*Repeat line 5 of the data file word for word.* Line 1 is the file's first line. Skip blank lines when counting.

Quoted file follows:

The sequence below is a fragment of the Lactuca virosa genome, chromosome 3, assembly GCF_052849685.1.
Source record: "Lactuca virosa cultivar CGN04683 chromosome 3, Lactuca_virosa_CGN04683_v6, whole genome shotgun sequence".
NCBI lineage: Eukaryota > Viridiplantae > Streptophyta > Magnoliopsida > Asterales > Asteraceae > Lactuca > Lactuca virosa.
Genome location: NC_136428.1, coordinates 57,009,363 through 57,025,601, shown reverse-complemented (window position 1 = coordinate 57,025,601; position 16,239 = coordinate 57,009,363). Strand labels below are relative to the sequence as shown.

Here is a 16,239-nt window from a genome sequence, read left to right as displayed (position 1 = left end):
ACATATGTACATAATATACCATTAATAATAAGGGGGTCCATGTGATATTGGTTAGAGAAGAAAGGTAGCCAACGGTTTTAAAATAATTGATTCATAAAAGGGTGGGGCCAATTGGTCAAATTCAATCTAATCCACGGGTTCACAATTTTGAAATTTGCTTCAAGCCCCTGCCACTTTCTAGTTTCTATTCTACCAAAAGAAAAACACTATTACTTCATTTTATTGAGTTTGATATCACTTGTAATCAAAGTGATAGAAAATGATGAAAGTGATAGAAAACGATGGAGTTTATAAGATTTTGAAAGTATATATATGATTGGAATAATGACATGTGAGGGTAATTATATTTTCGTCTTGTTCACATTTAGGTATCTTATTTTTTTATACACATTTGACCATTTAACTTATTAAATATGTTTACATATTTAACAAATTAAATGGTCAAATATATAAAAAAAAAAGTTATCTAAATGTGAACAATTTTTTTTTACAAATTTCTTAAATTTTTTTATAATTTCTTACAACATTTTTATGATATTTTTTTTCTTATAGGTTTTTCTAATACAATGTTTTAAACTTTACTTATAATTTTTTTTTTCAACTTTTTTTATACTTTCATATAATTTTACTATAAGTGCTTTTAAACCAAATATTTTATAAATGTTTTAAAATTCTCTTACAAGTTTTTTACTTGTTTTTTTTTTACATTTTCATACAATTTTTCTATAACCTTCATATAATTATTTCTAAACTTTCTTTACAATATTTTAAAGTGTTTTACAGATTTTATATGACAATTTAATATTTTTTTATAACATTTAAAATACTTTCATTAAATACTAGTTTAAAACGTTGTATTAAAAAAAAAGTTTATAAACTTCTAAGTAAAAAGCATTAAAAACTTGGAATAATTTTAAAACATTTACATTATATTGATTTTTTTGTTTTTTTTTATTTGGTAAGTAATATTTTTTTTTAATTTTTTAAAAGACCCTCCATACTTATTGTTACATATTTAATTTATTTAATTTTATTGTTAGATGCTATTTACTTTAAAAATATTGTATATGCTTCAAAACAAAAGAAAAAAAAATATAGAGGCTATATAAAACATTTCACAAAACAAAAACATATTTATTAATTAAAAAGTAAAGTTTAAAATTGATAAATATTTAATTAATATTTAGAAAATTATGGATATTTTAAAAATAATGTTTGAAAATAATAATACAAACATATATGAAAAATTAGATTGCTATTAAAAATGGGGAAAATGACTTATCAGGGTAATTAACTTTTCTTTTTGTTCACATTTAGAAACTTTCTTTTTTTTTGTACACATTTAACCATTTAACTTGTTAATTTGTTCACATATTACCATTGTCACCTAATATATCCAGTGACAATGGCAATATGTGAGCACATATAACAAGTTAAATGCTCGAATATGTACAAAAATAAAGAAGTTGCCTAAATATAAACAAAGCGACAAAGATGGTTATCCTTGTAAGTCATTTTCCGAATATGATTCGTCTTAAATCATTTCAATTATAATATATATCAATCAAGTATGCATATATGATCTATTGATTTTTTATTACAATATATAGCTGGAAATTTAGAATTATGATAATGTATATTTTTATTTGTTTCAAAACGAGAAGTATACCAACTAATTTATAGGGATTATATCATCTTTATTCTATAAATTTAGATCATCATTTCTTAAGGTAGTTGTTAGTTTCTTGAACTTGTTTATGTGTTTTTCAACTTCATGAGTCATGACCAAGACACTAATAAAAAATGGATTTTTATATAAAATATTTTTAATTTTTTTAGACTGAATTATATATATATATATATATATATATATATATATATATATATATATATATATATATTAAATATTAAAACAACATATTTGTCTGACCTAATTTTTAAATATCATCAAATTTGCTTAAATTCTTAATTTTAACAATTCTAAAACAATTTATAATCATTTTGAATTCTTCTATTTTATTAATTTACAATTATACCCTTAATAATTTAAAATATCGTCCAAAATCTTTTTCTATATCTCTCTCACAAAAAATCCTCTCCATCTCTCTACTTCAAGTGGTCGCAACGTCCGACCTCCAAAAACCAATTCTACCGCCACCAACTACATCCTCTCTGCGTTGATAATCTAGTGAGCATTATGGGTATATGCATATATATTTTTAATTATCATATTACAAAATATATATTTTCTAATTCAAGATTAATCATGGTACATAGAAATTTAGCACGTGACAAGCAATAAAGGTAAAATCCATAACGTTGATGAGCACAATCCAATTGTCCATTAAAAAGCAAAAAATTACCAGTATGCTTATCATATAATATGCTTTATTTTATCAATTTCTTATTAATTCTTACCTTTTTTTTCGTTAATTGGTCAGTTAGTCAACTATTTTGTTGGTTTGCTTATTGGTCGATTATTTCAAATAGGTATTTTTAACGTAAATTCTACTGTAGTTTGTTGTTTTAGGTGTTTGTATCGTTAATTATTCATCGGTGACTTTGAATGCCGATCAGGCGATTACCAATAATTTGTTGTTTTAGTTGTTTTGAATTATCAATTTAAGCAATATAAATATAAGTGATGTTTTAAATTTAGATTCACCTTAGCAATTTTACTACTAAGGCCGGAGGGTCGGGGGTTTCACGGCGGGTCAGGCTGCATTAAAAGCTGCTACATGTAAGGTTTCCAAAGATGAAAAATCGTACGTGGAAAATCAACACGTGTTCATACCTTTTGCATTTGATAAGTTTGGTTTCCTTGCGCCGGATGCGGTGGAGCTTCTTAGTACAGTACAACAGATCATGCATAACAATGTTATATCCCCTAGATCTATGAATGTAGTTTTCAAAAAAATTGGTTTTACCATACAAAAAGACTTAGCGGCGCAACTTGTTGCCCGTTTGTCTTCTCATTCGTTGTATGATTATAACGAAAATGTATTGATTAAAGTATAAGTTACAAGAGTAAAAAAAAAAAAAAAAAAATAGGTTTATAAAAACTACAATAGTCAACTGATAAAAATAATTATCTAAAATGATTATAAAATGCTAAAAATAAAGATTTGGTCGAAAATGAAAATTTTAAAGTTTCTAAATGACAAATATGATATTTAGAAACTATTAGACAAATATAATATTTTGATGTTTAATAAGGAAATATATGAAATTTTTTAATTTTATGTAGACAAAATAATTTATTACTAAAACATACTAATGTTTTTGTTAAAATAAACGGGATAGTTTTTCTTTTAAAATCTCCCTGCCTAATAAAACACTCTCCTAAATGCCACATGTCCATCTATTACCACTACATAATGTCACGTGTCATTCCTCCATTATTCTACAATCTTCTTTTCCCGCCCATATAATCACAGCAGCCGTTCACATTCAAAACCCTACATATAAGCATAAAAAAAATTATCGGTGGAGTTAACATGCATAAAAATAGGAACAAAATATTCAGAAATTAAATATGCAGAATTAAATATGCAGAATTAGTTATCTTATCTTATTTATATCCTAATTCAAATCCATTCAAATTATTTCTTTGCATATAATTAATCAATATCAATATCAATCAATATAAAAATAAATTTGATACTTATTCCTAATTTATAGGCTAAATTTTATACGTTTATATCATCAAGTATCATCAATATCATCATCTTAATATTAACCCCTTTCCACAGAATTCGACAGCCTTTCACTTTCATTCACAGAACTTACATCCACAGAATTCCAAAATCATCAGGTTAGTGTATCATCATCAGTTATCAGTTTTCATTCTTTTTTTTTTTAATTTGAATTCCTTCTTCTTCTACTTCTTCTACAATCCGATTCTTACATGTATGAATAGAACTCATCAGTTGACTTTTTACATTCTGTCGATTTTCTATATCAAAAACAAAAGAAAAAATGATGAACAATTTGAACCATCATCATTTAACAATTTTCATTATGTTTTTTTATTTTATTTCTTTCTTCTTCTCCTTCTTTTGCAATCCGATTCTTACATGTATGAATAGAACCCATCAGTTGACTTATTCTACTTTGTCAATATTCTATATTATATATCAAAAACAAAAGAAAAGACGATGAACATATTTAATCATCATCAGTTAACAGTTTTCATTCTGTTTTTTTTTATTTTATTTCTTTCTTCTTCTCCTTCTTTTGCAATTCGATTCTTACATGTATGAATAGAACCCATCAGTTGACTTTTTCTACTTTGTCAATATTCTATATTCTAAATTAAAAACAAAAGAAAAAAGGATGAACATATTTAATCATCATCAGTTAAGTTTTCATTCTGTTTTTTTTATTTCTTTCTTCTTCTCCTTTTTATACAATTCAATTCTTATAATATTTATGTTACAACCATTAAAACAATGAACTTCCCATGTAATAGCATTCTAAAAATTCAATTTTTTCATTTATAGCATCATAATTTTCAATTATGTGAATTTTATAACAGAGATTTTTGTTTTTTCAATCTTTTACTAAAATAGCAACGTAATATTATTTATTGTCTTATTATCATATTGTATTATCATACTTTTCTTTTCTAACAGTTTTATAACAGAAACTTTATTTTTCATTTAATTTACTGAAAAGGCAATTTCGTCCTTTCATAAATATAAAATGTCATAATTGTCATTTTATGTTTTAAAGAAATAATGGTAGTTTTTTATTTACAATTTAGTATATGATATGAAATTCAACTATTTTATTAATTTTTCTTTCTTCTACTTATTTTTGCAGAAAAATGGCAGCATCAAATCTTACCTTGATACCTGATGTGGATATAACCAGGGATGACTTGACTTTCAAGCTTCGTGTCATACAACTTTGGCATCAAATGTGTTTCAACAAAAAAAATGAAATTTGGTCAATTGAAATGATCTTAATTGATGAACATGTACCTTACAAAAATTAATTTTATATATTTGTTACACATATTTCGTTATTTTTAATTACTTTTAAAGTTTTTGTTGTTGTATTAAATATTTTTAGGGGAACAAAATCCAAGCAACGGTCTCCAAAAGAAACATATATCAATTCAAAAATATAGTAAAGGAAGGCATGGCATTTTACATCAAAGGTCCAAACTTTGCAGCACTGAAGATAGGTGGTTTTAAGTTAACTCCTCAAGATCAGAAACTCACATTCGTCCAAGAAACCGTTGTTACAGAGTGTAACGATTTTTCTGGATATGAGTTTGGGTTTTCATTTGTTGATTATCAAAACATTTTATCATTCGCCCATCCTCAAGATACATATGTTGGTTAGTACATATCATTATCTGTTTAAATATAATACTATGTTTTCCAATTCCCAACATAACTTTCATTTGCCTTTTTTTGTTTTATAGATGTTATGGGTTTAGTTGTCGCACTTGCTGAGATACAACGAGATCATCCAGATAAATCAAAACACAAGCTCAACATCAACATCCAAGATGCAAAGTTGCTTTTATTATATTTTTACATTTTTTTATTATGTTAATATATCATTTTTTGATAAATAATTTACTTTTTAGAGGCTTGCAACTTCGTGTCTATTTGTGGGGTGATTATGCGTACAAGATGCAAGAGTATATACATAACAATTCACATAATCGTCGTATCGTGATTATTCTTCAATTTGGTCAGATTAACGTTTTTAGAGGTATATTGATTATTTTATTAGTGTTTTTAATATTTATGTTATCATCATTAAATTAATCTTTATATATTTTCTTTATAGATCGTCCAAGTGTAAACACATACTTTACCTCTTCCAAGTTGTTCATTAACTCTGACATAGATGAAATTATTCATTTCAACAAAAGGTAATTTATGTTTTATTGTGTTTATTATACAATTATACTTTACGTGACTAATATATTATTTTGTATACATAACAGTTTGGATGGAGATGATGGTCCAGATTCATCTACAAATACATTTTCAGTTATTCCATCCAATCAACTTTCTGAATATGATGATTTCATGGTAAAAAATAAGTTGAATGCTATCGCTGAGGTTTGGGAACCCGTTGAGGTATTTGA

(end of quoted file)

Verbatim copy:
Here is a 16,239-nt window from a genome sequence, read left to right as displayed (position 1 = left end):